LINDEN, NJ — Santa Claus came to town on Sunday, Dec. 6. In a new twist on an old theme, he did a drive-by event with Linden Mayor Derek Armstead throughout Linden, courtesy of the Mayor’s Youth Commission.
“We had some volunteers with the fire department and the police department to help us out and escort us through town,” said Armstead on Monday, Dec. 7. “The Mayor’s Youth Commission is a commission that was set up by ordinance some years back. We have a commission, and we try to address the needs of our youth.”
The mayor explained that, every year, the commission organizes Project Bash, which is responsible for Linden’s high school graduation. “On graduation evening, when all of the kids come together, we have a big party, rather than have them go out and put themselves at risk. We keep them all in one location and let them have fun. They stay the whole night, where we bus them in, and we bus them back home in the morning. We do things like the annual Santa Breakfast, Kids to Park Day, ‘BackPack’ to School and other various events to address the youth in town.”
COVID-19 put a damper on the Santa Breakfast this year, so Armstead decided a Santa drive-by would be an acceptable replacement.
“The whole Santa ride through town was a result of us not being able to do our normal, yearly activities with the children,” said the mayor. “What we were trying to do was spread a little joy to some of the young people in town, since we couldn’t have the breakfast. I think Santa’s Breakfast is a great event but, again, since we couldn’t have it, we had to try to fill that void.”
On Sunday, Dec. 6, Santa began his ride at City Hall and journeyed throughout Linden, giving as many people as possible the opportunity to see him, particularly children.
“Sunday, we did the 1st, 2nd, 7th, 9th and 10th wards,” Armstead said. “We were scheduled to do Saturday and Sunday, but of course it rained Saturday, so we didn’t get a chance to do the whole city. But we’ll be doing the remainder of the city this coming weekend.
“It was very hard to determine how many children we were going to see. Normally, when we have our tree-lighting ceremony, we have some sort of idea how many children are going to show up, and the Mayor’s Youth Commission goes out and we buy toys and small gifts for all of the children, but we just couldn’t do it this year. The reason why we had Santa go through town is because we didn’t have our tree-lighting ceremony.”
Sandy Jackson, the president of the Mayor’s Youth Commission, was glad that this alternative to the breakfast proved so successful at cheering up the children. She said even the senior citizens loved it.
“We came up with an idea,” said Jackson on Monday, Dec. 7. “Our Public Property Department actually built a sled, the Fire Department donated their crew cab to pull the sled and we got a Santa, Rebecca Tattoli’s son, Carl Tattoli, who’s a firefighter in Linden. We had music, created a route, hired the Linden Police Department to be a safe escort and we drove around town. It was fantastic.”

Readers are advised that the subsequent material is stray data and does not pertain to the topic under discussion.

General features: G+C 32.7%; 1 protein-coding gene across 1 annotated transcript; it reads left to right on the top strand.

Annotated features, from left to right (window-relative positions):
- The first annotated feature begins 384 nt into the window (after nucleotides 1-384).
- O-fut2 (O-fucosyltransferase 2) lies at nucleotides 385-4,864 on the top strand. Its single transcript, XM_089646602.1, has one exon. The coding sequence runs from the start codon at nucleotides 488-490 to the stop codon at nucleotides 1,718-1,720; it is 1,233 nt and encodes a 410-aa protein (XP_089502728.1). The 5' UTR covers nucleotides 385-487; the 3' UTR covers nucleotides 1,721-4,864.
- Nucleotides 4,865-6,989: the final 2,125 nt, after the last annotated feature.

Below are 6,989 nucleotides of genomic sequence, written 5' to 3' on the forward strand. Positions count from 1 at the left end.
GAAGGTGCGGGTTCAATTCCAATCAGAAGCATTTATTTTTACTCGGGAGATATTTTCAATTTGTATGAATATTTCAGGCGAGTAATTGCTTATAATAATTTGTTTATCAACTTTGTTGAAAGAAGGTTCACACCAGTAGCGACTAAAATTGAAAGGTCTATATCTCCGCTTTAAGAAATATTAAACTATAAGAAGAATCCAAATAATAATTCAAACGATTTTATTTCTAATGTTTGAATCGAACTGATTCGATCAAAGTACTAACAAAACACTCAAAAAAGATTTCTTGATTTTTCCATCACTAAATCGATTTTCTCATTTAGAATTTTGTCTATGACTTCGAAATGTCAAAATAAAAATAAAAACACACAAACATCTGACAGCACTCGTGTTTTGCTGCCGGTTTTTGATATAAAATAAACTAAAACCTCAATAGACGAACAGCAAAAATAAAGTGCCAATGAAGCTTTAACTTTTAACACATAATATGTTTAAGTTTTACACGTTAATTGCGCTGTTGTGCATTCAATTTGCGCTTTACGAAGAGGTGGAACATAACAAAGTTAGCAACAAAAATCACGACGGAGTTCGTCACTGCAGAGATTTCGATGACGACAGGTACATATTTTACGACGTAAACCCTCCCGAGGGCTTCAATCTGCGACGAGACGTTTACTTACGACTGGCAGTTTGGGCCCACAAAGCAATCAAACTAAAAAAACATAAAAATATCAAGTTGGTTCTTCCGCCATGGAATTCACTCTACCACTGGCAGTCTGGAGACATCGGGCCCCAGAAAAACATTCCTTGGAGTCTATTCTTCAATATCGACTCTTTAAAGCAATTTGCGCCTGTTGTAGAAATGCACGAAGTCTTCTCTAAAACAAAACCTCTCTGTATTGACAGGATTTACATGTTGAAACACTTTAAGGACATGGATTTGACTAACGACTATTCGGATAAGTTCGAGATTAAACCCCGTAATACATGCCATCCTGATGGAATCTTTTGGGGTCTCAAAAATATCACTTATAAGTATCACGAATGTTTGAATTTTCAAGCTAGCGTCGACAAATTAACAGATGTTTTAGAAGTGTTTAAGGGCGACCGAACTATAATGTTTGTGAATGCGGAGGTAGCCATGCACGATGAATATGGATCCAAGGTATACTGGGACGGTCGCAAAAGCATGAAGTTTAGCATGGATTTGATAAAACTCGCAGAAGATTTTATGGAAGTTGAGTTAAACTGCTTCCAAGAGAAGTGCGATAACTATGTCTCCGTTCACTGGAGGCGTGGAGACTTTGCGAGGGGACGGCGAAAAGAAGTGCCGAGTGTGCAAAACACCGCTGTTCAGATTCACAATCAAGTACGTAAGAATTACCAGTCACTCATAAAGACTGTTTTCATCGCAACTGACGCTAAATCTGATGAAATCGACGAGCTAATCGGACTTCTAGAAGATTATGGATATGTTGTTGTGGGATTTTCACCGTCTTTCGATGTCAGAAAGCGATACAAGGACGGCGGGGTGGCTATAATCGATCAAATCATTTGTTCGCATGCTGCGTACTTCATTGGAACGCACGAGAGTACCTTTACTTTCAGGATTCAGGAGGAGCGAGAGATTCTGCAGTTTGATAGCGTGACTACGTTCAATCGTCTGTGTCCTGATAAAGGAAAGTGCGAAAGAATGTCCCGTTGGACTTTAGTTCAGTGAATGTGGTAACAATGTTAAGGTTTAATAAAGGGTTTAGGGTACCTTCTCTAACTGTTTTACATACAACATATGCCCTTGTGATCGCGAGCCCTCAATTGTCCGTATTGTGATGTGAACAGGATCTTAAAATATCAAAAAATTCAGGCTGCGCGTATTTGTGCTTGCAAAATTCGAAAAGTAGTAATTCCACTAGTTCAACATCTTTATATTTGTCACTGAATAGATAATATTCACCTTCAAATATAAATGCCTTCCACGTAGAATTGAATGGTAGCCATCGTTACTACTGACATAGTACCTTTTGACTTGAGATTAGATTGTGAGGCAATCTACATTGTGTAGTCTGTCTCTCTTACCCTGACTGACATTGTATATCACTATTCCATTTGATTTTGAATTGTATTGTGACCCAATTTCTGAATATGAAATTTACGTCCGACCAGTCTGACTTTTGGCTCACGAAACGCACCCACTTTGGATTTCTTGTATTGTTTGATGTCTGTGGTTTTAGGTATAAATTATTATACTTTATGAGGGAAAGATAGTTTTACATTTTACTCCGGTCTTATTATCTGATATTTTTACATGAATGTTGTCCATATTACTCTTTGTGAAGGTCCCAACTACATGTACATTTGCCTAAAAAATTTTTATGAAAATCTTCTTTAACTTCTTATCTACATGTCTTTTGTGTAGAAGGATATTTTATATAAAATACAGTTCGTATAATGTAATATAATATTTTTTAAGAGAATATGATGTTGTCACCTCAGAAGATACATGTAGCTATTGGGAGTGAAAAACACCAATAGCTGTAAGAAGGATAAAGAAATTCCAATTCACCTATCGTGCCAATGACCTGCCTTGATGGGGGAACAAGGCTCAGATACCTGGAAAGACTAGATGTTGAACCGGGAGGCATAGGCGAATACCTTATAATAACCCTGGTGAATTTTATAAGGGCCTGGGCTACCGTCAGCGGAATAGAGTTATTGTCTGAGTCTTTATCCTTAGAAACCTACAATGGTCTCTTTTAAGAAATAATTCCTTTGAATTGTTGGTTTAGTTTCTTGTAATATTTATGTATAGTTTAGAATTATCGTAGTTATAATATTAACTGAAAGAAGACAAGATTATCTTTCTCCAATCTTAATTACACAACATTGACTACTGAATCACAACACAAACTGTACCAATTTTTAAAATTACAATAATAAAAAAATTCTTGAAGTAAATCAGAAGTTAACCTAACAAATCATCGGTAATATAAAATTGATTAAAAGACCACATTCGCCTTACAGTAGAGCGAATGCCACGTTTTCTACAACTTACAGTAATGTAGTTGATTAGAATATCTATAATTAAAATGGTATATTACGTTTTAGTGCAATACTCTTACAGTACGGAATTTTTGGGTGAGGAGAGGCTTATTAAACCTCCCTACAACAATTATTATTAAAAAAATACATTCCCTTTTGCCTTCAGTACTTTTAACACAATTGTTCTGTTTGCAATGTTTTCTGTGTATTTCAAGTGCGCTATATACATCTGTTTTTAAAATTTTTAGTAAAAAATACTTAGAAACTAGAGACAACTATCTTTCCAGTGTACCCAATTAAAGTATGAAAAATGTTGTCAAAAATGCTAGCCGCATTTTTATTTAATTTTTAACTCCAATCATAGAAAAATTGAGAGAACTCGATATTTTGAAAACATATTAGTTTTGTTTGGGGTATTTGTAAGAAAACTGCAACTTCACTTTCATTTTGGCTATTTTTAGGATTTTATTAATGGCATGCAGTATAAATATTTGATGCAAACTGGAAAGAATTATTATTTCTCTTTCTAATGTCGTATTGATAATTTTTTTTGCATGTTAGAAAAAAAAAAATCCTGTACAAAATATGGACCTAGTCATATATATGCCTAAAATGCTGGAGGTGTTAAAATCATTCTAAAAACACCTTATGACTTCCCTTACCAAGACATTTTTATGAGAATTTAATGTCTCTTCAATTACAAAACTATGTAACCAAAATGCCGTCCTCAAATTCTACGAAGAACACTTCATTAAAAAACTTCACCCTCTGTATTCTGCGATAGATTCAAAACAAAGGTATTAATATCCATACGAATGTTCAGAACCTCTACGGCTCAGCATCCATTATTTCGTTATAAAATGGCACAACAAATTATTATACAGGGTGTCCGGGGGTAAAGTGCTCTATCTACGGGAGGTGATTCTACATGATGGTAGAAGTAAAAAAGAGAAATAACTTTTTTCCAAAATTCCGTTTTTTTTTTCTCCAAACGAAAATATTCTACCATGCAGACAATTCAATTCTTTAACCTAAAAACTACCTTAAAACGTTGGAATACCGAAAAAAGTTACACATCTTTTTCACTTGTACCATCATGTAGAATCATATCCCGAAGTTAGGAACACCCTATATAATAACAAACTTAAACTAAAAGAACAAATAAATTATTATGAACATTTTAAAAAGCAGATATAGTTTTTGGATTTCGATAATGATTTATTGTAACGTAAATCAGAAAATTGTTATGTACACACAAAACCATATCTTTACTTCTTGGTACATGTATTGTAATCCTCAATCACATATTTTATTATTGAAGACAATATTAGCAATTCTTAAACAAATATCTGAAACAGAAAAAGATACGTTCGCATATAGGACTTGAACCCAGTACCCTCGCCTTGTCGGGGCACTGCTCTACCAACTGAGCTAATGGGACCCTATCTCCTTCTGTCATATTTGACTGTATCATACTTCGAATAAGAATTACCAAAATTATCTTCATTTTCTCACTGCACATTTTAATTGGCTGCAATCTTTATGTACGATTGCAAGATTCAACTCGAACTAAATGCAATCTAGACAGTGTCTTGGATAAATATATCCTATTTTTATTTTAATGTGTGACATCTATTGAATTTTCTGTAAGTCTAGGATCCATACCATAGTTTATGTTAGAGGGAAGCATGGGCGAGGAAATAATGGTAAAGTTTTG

“Sandy and I decided to ride through town with Santa,” said Rebecca Tattoli, the secretary for the mayor as well as a trustee of the Mayor’s Youth Commission, on Monday, Dec. 7. “Initially, we were going to hire someone to pull a wagon, but I had to brainstorm and I thought of the idea of a Santa’s sleigh. So, that’s what we did.
“We got a Santa sleigh put together for the event. Our police officers were very cooperative in giving us coverage for moving along through the streets. Our Fire Department pulled the trailer that the sleigh was mounted to through the town, our Public Properties Department put the sleigh together, painted it and installed a sound system for Christmas music. My son, Carl Tattoli, volunteered as Santa, and we had a wonderful time.
“We had kids standing on street corners, jumping up and down, because Santa was coming. It was a breath of fresh air just knowing that we were warming their hearts after this horrific year that we’ve all been through, especially our children.”
“The people that we touched, they were so excited,” she said. “They accepted it, and they knew this was all we can do, and they were happy that we did it.”
According to Jackson, the Department of Public Relations, Department of Public Property and Department of Recreation also assisted in this effort.
“I feel pretty good about it,” Armstead said. “It’s pretty much the same as what we did during Easter. We rode through town. I was dressed up as the Easter Bunny for 11 hours one day and nine hours another day, which was a total of 20 hours. But regarding Sunday, this was the main Christmas event we’re having this year. Santa will make his way through a different route on Saturday, but we’ll have to watch the weather.
“The event was a very nice turnout. My kids were out to see Santa, so it was a nice event. It’s a joy to see the smiles on children’s faces as we go through town. Given the fact that many children were denied a normal life this year because of COVID-19, I think this was a great event.”
The mayor said he has high hopes for next year, which perhaps promises a return to a sense of normalcy.
“I hope we can go back to normal,” Armstead said. “Our Christmas-tree lighting is a very nice event. All of the council members are there. families come out from all over town and it’s just a great day. We have a Santa Claus there, kids take pictures, we give away toys, we raffle off bicycles and there are all kinds of great gifts. It’s just an outstanding day. I’m looking forward to that next year.”
Photos Courtesy of Brad Creanzo and Rebecca Tattoli